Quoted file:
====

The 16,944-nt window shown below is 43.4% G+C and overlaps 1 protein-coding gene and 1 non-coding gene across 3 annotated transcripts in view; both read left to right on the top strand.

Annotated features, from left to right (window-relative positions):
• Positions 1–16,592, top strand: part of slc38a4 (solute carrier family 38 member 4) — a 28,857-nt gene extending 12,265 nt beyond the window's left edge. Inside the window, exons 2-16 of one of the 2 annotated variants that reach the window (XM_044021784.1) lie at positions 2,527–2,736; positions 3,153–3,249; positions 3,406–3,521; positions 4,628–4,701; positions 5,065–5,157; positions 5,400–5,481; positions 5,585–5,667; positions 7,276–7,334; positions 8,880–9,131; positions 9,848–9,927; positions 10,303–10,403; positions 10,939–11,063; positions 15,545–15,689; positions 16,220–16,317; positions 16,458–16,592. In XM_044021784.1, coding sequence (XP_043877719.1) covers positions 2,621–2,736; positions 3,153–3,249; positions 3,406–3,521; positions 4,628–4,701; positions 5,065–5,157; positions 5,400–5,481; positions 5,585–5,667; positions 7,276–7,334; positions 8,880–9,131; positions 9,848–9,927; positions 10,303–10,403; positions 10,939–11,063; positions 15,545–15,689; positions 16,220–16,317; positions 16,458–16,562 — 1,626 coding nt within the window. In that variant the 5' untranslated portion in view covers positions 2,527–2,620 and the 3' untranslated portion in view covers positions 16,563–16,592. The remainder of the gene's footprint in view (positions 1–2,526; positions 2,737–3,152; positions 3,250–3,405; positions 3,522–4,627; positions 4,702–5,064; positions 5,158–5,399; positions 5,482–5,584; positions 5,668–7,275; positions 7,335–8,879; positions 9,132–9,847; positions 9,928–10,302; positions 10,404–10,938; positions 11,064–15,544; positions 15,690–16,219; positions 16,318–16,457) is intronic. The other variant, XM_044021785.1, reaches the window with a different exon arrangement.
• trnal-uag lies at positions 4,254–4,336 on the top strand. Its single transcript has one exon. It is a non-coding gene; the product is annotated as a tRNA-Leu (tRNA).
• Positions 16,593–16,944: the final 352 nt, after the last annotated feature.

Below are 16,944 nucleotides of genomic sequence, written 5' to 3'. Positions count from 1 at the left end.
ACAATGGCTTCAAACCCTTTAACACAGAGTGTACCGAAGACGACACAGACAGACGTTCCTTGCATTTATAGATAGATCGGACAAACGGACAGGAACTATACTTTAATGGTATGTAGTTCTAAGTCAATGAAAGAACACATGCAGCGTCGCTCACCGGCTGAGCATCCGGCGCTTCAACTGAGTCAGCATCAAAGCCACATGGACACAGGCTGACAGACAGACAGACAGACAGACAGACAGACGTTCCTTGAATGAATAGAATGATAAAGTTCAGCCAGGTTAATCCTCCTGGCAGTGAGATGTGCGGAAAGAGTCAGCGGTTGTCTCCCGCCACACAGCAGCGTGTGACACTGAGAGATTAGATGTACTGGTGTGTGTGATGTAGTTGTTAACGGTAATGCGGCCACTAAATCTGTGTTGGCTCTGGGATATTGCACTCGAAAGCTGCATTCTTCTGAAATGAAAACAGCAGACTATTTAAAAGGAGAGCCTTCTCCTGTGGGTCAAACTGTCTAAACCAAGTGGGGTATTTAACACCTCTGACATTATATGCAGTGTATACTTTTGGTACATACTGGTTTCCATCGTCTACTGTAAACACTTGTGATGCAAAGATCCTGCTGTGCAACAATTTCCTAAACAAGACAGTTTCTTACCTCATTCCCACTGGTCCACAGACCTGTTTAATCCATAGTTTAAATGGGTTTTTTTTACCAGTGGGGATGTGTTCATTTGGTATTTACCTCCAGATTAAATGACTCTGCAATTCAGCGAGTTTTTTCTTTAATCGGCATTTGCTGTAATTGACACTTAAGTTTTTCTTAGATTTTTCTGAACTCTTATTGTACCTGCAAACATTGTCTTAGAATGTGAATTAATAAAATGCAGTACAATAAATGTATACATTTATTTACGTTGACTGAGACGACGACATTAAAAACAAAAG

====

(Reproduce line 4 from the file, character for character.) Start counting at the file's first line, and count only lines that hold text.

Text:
• trnal-uag lies at positions 4,254–4,336 on the top strand. Its single transcript has one exon. It is a non-coding gene; the product is annotated as a tRNA-Leu (tRNA).